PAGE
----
History is Made: The First Man Tries Out for the Women's Olympics, and the Results May Stun You

AP Photo/Pat Eaton-Robb, File

FILE – In this Feb. 7, 2019 file photo, Bloomfield High School transgender athlete Terry Miller, second from left, wins the final of the 55-meter dash over transgender athlete Andraya Yearwood, far left, and other runners in the Connecticut girls Class S indoor track meet at Hillhouse High School in New Haven, Conn. Three Connecticut girls who participate on high school track teams have filed a federal discrimination complaint against a statewide policy on transgender athletes, saying it has cost them top finishes in competitions and possibly college scholarships. (AP Photo/Pat Eaton-Robb, File)




Well, he did it.

I’d written previously about Megan Youngren’s impending tryout for the Olympics, and in Atlanta Saturday, he took to the track for a ticket to the big games in Tokyo.

Surely to the surprise of many, the male runner identifying as a female runner won’t make it this year.

According to Pop Sugar magazine, of the 450 runners competing in the marathon, Megan came in 230th.

His time: 2:50:27.

Of course, there’s no shame in not getting in your first time.

However, one competitor — Molly Seidel — accomplished that very feat. Not only was it her first tryout; it was her first marathon.

Winners of those Tokyo tickets on the women’s side include first-place finisher Aliphine Tuliamuk (2:27:23), first-time marathoner Molly Seidel, and 2012 Olympian Sally Kipyego. Yep, you read that right: Molly had never competed at 26.2 miles before the Olympic trials.

Here’s Molly:


Did she show up thinking it was a swimming event?

Moving on, as I noted on the 13th, 28-year-old Megan was set to go down in history.

And he did, as stated by The Daily Wire:

Youngren, who is biologically male, is the first openly transgender athlete to compete in the American Olympic trials for track and field. The transgender athlete “qualified for the trials after a strong performance on Dec. 8, 2019, in the California International Marathon,” according to the Daily Signal, and had hoped to make Olympic history by becoming the first transgender athlete to represent the United States in an Olympic track and field event.

If you’re wondering what the rules are for people competing with the opposite of their biological sex, here’s the 411:

Fearing that biologically male athletes could have an advantage over biologically female athletes in gender-specific events, the IOC mandated that male-to-female athletes must have declared that their gender identify is female for at least four years prior to competing for an Olympic slot and “must demonstrate that her total testosterone level in serum has been below 10 nmol/L for at least 12 months prior to her first competition (with the requirement for any longer period to be based on a confidential case-by-case evaluation, considering whether or not 12 months is a sufficient length of time to minimize any advantage in women’s competition).”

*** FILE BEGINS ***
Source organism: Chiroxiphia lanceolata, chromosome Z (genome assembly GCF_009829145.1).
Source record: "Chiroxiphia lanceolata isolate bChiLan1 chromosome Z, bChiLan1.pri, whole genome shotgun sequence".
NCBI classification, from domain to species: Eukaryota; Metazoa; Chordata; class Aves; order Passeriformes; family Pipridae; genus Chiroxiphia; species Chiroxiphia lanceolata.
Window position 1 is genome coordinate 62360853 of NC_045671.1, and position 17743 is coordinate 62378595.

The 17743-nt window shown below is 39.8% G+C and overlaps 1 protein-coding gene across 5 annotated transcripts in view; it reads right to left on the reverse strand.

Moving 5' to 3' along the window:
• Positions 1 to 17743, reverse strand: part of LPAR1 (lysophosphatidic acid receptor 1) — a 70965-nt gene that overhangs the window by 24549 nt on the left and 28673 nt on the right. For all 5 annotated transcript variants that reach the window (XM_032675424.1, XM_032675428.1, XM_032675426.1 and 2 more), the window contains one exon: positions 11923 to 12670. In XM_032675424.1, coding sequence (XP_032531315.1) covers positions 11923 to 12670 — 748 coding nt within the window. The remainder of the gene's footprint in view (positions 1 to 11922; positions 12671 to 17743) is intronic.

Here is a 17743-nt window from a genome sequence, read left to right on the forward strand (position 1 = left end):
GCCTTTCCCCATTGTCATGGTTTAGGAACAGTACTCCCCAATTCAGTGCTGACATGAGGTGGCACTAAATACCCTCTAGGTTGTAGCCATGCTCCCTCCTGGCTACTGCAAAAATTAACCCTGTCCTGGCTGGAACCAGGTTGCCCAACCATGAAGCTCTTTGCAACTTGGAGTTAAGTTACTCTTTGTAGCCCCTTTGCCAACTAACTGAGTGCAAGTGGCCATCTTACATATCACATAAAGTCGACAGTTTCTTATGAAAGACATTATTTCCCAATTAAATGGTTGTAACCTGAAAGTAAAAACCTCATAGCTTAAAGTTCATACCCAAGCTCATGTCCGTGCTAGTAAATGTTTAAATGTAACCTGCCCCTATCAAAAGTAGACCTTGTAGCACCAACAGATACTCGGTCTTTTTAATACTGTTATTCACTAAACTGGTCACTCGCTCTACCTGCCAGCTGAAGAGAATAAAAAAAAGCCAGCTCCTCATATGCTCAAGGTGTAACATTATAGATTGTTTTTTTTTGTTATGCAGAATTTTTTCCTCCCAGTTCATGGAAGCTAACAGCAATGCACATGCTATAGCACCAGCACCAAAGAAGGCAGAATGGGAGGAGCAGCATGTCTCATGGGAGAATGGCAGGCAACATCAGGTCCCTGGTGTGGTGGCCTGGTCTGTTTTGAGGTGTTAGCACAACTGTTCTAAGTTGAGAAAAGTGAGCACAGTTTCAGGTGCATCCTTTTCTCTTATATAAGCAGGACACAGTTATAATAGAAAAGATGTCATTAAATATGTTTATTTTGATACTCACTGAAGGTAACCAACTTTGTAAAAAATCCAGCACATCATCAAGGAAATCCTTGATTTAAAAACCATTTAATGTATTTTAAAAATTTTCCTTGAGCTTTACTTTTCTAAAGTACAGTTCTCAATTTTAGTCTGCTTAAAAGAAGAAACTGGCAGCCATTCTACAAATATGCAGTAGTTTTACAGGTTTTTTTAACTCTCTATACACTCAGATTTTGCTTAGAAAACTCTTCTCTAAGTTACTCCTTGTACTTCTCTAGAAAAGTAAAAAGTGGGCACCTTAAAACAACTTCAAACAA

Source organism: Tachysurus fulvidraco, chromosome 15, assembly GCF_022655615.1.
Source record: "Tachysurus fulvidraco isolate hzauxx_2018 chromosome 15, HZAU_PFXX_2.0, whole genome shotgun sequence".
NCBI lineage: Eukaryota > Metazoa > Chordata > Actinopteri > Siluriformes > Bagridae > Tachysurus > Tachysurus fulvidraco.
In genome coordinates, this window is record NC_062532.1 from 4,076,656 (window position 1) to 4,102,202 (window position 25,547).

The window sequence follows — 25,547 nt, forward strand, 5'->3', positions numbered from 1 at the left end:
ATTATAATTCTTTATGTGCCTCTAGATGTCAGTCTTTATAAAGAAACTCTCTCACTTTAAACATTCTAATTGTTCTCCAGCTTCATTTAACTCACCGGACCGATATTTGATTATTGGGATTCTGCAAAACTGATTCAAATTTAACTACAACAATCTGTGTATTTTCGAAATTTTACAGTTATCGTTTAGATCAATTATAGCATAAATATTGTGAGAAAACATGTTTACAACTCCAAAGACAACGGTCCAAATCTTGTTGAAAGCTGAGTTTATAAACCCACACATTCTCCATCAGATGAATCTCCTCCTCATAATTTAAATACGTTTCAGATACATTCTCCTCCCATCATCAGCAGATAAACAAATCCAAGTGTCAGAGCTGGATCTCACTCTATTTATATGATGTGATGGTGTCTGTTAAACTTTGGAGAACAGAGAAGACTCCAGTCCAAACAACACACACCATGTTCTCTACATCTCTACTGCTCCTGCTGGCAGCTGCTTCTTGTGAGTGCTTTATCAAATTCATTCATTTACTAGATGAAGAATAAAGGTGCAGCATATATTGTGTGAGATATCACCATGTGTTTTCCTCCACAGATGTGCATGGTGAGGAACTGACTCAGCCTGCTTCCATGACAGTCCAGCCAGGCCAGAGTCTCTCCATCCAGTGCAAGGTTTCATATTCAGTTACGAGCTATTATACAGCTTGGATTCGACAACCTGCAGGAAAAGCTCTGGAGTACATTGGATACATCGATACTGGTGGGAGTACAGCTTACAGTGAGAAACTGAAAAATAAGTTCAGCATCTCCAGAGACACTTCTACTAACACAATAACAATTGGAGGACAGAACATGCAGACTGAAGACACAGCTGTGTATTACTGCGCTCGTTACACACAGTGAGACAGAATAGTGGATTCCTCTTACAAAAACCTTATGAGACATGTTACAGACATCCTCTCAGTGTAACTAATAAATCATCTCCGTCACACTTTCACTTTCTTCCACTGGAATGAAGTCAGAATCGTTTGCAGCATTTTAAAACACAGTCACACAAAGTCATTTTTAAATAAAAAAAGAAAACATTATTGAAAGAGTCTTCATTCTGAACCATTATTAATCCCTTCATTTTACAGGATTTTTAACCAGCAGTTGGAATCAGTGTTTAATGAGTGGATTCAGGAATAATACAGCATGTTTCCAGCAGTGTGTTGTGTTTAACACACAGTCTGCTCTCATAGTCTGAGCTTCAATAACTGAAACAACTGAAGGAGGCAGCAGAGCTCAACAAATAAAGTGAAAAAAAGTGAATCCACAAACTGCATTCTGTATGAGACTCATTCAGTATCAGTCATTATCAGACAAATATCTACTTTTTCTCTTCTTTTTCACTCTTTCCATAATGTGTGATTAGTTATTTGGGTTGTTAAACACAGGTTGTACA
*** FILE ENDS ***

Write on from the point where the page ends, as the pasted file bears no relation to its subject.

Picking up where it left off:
Despite Megan’s miss-out, in the land of the rising sun, history might still be made: Three other men identifying as women are hoping to see it through for the books.

As relayed by Reuters, BMX freestyler Chelsea Wolfe aims to “[make] history as the first transgender athlete to compete in the Games.”

The 26-year-old’s psyched to make a move:

“I would be getting to be the person that I needed to see when I was younger, which is — I mean that would be so important to me. To get to inspire kids to realize…that if they want it enough, they can earn it, and they’re not going to be stopped because of who they are.”

Also on the docket: volleyball player Tifanny Abreu and New Zealand powerlifter Laurel Hubbard.

I don’t know much (much = anything) about women’s weightlifting, but I’d say Laurel’s got more than a solid shot:

Not everyone online’s excited about a biological man seeking to destroy women lifters who’d otherwise have a chance at a potentially life-changing victory:



There was even this:

And here’s an extended video of Joe Rogan with thoughts (Language Warning):

But make no mistake about it — Laurel has a lot of support, as well:


So here come the Olympics — not only of sport, but of perspective. Who/which will take the Gold?

Personally, I’m a firm believer that every individual should present himself/herself however he/she sees fit. Life is precious, and you have only one; pursue all the good things you dream of, no matter what anyone else thinks.

Putting issues of self-discovery and transformation wholly aside, it seems to me that athletic competition — the comparing of height, weight, reach, stride, strength, quickness, and agility — is supremely influenced by one’s biological sex.

But the Olympics have chosen their rules and the big games await. And a new kind of history just might be made.



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